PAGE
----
Talk Of Housing For Homeless In Arcadia Stirs Controversy
It’s not just Los Angeles. Its suburbs are also struggling mightily with what to do about growing homelessness.
A proposal to build tiny homes in the wealthy San Gabriel Valley city of Arcadia led to a face-off between dueling sides on Sunday in front of a city council member’s house.
“No Tiny Homes!” yelled the mostly middle-aged set against the plan.
“Housing Haters!” shouted back a group largely made up of high schoolers in support of the housing.
The city council is studying the idea of installing 15 or so tiny homes on a dusty access road to the Santa Anita Wash to serve as emergency shelter for unhoused residents. Officials have been grappling with the results of their homelessness count, up from 15 in 2018 to 106 in 2020 — more than a 600% increase.
Council member April Verlato said the jump can be partly attributed to a more accurate homeless count conducted by police officers, who took over from volunteers a couple years ago. But she noted that homelessness is also growing regionally. Arcadia draws some unhoused people to the area because of Gold Line access, a regional hospital, and the wash, where people can set up encampments, said Verlato, who supports the tiny homes proposal.
“This is about protecting people — both those who live on the street and those who live in houses,” Verlato said. “When we have encampments, we have no restrooms, no showers, no hygiene. It's very unsanitary.”
The pilot project would be paid for by grants, the amount yet to be determined. A vote on the plan is not expected for months.
But opponents such as Michelle Wu mobilized as soon as they heard about the project a couple of weeks ago. They’re convinced that building tiny homes will signal that Arcadia welcomes unhoused people and lead to more homelessness and crime in a city known for its good schools and expensive houses.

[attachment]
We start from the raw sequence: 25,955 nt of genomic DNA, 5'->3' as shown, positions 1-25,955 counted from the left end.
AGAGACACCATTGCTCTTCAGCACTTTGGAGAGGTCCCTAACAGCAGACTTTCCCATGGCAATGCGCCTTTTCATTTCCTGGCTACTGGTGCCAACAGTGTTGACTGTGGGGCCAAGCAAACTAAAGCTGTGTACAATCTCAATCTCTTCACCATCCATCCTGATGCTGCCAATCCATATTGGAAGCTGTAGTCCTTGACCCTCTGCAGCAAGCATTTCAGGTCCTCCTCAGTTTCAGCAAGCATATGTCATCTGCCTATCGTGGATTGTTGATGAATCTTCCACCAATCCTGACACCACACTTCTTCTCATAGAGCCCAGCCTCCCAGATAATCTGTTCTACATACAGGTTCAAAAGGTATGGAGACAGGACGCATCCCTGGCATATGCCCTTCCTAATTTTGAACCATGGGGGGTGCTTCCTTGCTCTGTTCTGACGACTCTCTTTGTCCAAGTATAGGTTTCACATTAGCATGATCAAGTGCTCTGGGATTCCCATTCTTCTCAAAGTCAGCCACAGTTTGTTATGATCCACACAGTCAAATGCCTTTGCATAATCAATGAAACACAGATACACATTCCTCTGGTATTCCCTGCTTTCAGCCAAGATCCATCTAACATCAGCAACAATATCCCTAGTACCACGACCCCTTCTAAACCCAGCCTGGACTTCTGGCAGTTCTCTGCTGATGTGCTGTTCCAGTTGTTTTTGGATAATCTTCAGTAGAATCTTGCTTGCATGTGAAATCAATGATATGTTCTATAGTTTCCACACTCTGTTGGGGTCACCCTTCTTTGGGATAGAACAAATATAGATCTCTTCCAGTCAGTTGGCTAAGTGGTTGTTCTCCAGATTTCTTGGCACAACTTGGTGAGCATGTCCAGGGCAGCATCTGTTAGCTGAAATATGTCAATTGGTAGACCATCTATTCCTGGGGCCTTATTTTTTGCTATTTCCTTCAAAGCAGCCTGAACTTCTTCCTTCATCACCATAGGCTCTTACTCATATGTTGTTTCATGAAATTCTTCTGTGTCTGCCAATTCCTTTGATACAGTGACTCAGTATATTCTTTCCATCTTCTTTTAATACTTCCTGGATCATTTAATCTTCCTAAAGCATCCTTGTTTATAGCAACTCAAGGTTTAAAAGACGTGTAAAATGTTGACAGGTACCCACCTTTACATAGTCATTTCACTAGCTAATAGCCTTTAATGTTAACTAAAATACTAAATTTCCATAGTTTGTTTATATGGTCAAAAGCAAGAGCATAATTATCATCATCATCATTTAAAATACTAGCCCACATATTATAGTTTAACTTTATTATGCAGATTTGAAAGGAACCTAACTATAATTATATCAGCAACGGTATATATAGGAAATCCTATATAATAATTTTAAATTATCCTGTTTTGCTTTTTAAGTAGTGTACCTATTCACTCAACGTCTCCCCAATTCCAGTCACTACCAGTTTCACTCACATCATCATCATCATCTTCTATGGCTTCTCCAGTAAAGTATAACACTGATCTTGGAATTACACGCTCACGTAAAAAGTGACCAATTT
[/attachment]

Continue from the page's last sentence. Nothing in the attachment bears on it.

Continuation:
“When we see the homeless people, we don't feel safe,” said Wu, who was accompanied by a dozen other protesters. “You know, those homeless people have mental problems. They have, like, alcohol, drug problems.”
It's not just LA. Its ‘burbs are debating what to do about growing homelessness.— Josie Huang (@josie_huang) May 16, 2021
A proposal to build tiny homes in wealthy Arcadia leads to a face-off in front of councilmember’s house.
“No Tiny Homes!” yells one side.
“Housing Haters!” shouts the other. pic.twitter.com/68dCiz3SvI
This weekend, Wu's group protested outside the homes of council members. On Sunday, they were met by supporters of the proposed project outside the house of city council member Roger Chandler (who did not appear to be home).
Arcadia High School junior Becky Chen helped lead a group of more than 15, mostly fellow students affiliated with the progressive Sunrise Movement.
“We believe that housing should be a basic need,” Chen said.
Critics say the tiny homes are too small, and argue those communities are an attempt to segregate the population from housed neighbors and justify the dismantling of encampments.
Chen agreed that the proposal “is not the complete one-size-fits-all solution, but it's definitely getting somewhere.”
The tiny home proposal appeals to Veronica Steele, who says she's been living on the streets of the San Gabriel Valley for eight years.
Steele said the attraction is not the tiny homes themselves, which she said resemble “cells,” but their location in Arcadia. She said she grew up in Monrovia and Pasadena and would ideally like to stay in the San Gabriel Valley and find a job here once she gets permanent housing.
“It’d be great and awesome for those who don't want to leave this area and have lived here all their lives," Steele said, "and just caught an unfortunate break."
If approved, project coordinators at Union Station Homeless Services would prioritize housing for those people already living in the area.
The council plans to pay for any tiny homes with grants from the San Gabriel Valley Council of Governments and the San Gabriel Regional Housing Trust. Verlato said the city council is awaiting a price tag for the project before voting on the matter.